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Is there a way in pylab to display the X and Y axis? I know using grid() will display them, but it comes with numerous other lines all given the same emphasis.

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What do you mean? Can you give a code example? –  Nope Aug 12 '09 at 19:27
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4 Answers 4

up vote 2 down vote accepted

It sounds like your problem has been addressed in the new Matplotlib 0.99 with the Axis spine placement feature. Take a look at the examples.

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Excellent, that is exactly what I need. Thank you. –  TimothyAWiseman Aug 13 '09 at 19:52
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foo.grid(b=True) should help, but it is very raw.

If you supply any of the additional arguments it automatically assumes that b is True

For example:

foo.grid(label='My awesome grid')
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Thanks for the advice. Turning on the grid provides the entire grid, is there some way to only display the x and y axis? Or at least to emphasize those two? –  TimothyAWiseman Aug 12 '09 at 22:28
    
No idea how to emphasize them. But you can deemphasize the plots themselves and the axes will look greater. –  Rince Aug 13 '09 at 7:16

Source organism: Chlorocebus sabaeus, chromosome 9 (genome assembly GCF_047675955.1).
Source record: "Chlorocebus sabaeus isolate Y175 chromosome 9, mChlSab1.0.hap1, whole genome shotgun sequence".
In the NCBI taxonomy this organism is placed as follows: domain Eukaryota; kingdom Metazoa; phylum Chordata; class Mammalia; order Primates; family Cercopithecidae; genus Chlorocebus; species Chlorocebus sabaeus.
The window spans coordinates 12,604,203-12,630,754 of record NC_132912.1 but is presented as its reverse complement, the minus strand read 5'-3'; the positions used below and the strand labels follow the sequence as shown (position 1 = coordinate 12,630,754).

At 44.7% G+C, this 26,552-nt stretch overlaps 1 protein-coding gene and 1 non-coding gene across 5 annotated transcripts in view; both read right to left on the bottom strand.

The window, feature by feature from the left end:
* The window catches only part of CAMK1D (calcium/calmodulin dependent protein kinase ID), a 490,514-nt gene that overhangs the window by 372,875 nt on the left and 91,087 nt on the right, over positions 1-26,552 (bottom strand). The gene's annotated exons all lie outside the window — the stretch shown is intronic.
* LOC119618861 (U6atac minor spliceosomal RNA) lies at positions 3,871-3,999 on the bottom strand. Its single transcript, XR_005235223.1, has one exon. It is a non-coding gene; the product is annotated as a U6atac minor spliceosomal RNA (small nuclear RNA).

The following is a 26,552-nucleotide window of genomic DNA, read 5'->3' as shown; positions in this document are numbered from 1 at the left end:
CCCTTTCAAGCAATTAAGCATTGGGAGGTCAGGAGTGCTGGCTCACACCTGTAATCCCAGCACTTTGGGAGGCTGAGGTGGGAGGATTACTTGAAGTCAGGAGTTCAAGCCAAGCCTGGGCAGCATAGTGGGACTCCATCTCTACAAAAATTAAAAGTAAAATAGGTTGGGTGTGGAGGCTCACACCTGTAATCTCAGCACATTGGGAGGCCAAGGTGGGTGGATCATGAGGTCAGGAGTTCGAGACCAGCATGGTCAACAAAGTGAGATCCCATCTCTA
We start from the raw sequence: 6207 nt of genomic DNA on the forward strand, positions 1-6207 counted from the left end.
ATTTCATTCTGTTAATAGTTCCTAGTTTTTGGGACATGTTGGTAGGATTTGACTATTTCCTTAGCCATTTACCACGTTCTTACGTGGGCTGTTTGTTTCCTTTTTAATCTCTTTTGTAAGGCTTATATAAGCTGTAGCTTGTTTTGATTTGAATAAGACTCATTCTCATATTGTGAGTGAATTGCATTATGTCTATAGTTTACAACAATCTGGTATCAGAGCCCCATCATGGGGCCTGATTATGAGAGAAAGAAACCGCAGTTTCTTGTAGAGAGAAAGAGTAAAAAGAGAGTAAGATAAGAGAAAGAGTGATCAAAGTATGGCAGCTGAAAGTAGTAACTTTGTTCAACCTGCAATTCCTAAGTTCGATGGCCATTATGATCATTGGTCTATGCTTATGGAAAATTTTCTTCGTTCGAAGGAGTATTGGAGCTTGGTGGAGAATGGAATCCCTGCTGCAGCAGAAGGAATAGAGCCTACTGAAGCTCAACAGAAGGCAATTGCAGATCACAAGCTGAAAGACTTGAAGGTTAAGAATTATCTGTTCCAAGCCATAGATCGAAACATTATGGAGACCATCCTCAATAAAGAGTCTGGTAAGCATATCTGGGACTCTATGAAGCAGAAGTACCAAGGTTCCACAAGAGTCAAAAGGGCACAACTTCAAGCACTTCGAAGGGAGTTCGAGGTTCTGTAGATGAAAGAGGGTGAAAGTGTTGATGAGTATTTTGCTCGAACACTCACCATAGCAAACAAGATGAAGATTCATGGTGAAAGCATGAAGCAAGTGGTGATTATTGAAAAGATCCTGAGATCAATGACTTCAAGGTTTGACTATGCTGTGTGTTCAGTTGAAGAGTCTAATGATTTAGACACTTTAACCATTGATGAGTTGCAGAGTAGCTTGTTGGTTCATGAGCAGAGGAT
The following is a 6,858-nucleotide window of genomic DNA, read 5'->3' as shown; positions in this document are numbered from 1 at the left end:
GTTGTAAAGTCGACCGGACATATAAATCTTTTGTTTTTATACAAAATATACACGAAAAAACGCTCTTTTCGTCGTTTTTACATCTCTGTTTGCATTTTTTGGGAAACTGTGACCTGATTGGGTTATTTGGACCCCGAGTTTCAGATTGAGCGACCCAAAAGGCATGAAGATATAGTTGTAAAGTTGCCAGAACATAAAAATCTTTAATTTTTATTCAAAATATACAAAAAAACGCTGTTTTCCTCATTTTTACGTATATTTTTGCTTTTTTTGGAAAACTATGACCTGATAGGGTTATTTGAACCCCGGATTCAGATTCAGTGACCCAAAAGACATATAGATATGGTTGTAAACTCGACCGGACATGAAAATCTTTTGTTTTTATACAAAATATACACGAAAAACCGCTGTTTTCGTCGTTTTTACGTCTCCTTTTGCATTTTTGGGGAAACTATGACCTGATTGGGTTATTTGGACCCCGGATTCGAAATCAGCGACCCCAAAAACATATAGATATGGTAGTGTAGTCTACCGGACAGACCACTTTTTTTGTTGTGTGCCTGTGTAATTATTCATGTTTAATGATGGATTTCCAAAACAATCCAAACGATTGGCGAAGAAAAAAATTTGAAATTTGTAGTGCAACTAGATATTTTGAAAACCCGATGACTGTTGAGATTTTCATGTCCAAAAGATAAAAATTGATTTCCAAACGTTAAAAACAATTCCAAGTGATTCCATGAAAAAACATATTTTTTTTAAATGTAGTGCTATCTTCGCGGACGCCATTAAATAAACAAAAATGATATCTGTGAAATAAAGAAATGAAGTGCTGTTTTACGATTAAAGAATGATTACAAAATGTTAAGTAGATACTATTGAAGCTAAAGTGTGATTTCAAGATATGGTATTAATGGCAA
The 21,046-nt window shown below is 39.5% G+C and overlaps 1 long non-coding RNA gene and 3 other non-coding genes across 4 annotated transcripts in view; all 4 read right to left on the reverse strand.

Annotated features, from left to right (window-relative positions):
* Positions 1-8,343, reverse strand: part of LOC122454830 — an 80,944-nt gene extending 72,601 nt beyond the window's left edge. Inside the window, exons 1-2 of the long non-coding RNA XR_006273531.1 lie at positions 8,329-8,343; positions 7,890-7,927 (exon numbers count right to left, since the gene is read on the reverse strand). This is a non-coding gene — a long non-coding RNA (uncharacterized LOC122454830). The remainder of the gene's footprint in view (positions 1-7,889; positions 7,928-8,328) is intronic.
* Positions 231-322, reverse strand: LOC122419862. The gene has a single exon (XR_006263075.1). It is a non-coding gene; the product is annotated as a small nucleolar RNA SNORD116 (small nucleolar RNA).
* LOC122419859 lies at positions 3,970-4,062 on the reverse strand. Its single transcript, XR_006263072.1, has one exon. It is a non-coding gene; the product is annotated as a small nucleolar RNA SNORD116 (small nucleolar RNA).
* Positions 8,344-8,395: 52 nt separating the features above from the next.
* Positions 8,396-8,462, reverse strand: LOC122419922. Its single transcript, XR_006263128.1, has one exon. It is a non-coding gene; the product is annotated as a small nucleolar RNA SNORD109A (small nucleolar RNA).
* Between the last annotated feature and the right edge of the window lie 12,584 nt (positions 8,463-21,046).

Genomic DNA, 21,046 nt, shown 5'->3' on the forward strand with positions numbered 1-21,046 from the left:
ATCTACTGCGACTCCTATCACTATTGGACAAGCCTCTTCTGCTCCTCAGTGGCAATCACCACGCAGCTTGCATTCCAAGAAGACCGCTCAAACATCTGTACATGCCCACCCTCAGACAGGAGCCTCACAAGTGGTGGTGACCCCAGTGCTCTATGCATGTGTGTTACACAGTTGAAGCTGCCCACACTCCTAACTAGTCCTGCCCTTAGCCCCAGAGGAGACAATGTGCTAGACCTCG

That would work to make the grid stand out, but I am looking for a way to have a grid just for the 0 values. I can get close to this by plotting x = 0 and y = 0 over the same range of values as my main function, but this seems inelegant at best. –  TimothyAWiseman Aug 13 '09 at 16:42
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What plot function do you use?

Axis are drawn automatically by all plotting functions I've seen so far, e.g.

from pylab import *
hist(randn(10000), 100)
show()

Additionally, axis can be generated manually with the axes() function.

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If you are looking to name the axis you can using the label function:

import pylab
pylab.xlabel("X")
pylab.ylabel("Y")
pylab.plot(range(10))
pylab.show()

Anyway, I'm pretty sure the x and y axis are automatically generated.

matplotlib axes documentation

If you just want an empty plot then:

pylab.plot([None], [None])

this will give you the x and y axis with both going from 0 to 1. Now if you would like to change the range of either of those then you can:

pylab.xlim(xmin=0, xmax=100)
pylab.ylim(ymin=0, ymax=100)

hope that helps.

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This provides a label on the bottom and left side, but I was trying to make the x and y axis with the origins stand out. One way I found to approximate this is to plot the functions x = 0 and y = 0, which gets close to what I want. Is there a more graceful way to do this? –  TimothyAWiseman Aug 13 '09 at 16:40
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